We emphasize that our decision still gives credence to the general negligence standard that must be applied in these cases: Whether the facts of the case indicate that the plaintiff "took some action or failed to take some action which a reasonable person could have foreseen would increase the risk of harm to the plaintiff, and that the plaintiff did indeed suffer harm of the type which could have been foreseen * * *." Dahl, 304 Or at 563. Rather, our conclusion is that the plaintiff's action must relate to the negligent treatment because, as a matter of law, conduct that merely creates the need for medical treatment cannot cause the type of harm at issue in medical malpractice cases--the injury resulting from the malpractice.

Our conclusion is in line with the majority of other jurisdictions that have dealt with this issue. Although those jurisdictions sometimes differ in the reasoning used to resolve the issue, they often rest on the proposition that "a physician simply may not avoid liability for negligent treatment by asserting that the patient's injuries were originally caused by the patient's own negligence." Fritts v. McKinne, 934 P2d 371, 374 (Okla Civ App 1996). Further, the majority rule most often cited states that,

"to be considered as and constitute contributory negligence in a medical malpractice action, a patient's negligence must have been an active and efficient contributing cause of the injury, must have cooperated with the negligence of the malpractitioner, must have entered into proximate causation of the injury, and must have been an element in the transaction on which the malpractice is based. Accordingly, * * * the defense * * * is inapplicable when a patient's conduct provides the occasion for medical attention, care, or treatment which later is the subject of a medical malpractice claim or when the patient's conduct contributes to an illness or condition for which the patient seeks the medical attention, care, or treatment on which a subsequent medical malpractice claim is based."

Jensen v. Archbishop Bergan Mercy Hosp., 236 Neb 1, 15, 459 NW2d 178, 186-87 (1990).

Our decision does not preclude a comparative fault defense to all instances of negligent conduct by patients. Various jurisdictions have found that a patient's conduct can form a defense of contributory negligence when the patient has "(1) failed to follow a medical instruction, (2) refused or neglected prescribed treatment, or (3) intentionally given erroneous, incomplete, or misleading information which is the basis for medical care or treatment of the patient[.]" Id. See, e. g., Musachia v. Rosman, 190 So 2d 47, 50 (Fla Dist Ct App 1966) (concluding that a contributory negligence defense was available when a patient died from an injury attributed to perforations in his small intestine when the patient left the hospital against his doctor's advice and without being discharged and then proceeded to drink alcohol that may have contributed to the perforations); see also Rochester v. Katalan, 320 A2d 704, 708 (Del 1974) (determining that contributory negligence defense was appropriate where the decedent furnished incorrect information and faked symptoms to his medical provider that resulted in his provider administering a fatal dosage of methadone). Those cases involve patient conduct that occurred concurrently with the provision of medical services.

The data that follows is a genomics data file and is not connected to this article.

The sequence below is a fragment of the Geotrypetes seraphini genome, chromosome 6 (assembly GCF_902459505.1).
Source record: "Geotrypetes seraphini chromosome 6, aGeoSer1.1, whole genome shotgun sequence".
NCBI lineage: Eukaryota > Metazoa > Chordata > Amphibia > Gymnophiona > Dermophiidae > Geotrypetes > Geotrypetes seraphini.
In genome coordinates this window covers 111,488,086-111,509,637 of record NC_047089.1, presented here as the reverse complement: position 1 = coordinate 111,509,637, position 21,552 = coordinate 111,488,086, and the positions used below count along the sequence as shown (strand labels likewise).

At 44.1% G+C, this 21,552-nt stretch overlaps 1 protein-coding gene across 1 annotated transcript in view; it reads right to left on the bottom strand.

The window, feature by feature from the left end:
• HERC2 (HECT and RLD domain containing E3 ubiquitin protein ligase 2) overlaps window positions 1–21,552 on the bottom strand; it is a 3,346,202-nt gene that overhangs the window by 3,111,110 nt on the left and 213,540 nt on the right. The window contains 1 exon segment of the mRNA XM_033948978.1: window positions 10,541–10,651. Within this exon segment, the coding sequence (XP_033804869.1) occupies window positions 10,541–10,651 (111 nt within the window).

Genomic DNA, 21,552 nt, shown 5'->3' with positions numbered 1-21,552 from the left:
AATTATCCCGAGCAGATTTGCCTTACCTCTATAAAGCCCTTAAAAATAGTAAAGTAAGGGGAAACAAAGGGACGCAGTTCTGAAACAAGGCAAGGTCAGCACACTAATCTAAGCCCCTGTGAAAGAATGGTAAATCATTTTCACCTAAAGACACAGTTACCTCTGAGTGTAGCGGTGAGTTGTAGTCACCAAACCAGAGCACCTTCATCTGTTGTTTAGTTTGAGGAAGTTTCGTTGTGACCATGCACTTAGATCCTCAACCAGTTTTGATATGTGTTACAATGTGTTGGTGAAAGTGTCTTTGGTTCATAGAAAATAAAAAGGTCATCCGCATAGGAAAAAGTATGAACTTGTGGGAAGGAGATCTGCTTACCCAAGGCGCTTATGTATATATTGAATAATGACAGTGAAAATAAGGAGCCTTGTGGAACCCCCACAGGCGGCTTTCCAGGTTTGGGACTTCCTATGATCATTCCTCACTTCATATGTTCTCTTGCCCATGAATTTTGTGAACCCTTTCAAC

Moreover, the Supreme Court cases cited by defendants are not contrary to our conclusion. Wemett and Beadle acknowledge the existence of a contributory negligence defense in medical malpractice cases, but neither case is controlling here. Neither case appears to deal with the type of conduct at issue in this case--conduct by the patient that created the condition that the defendant doctors allegedly treated negligently.

In Beadle, the plaintiff sought damages for alleged negligent treatment of his injured arm. At trial, the court instructed the jury on contributory negligence as it related to the plaintiff observing directions given after the initial treatment by the defendant doctors--the implication being that the doctors alleged that the plaintiff's conduct after the treatment led to the injury for which the plaintiff sought damages. Beadle, 46 Or at 431-32. The court concluded that such instructions were appropriate because,

"if he refused or failed to follow [the instructions], he could not complain if his negligence in that respect conduced to the injury. That is to say, if it prevented or retarded union or healing of the parts, for the directions were a part of the treatment prescribed, and a want of observance of them on the patient's part would defeat the action."

Id. Accordingly, the conduct at issue in Beadle occurred after the defendant doctors treated the plaintiff, and the court was not faced with the issue in the instant case.

The Supreme Court's decision in Wemett involved similar circumstances. In that case, the plaintiff filed a medical malpractice action when she was burned by a diathermy machine at the defendants' medical office. The defendants alleged that the plaintiff failed to obey their instructions and was therefore guilty of contributory negligence. Wemett, 134 Or at 309. The Supreme Court stated the general rule that,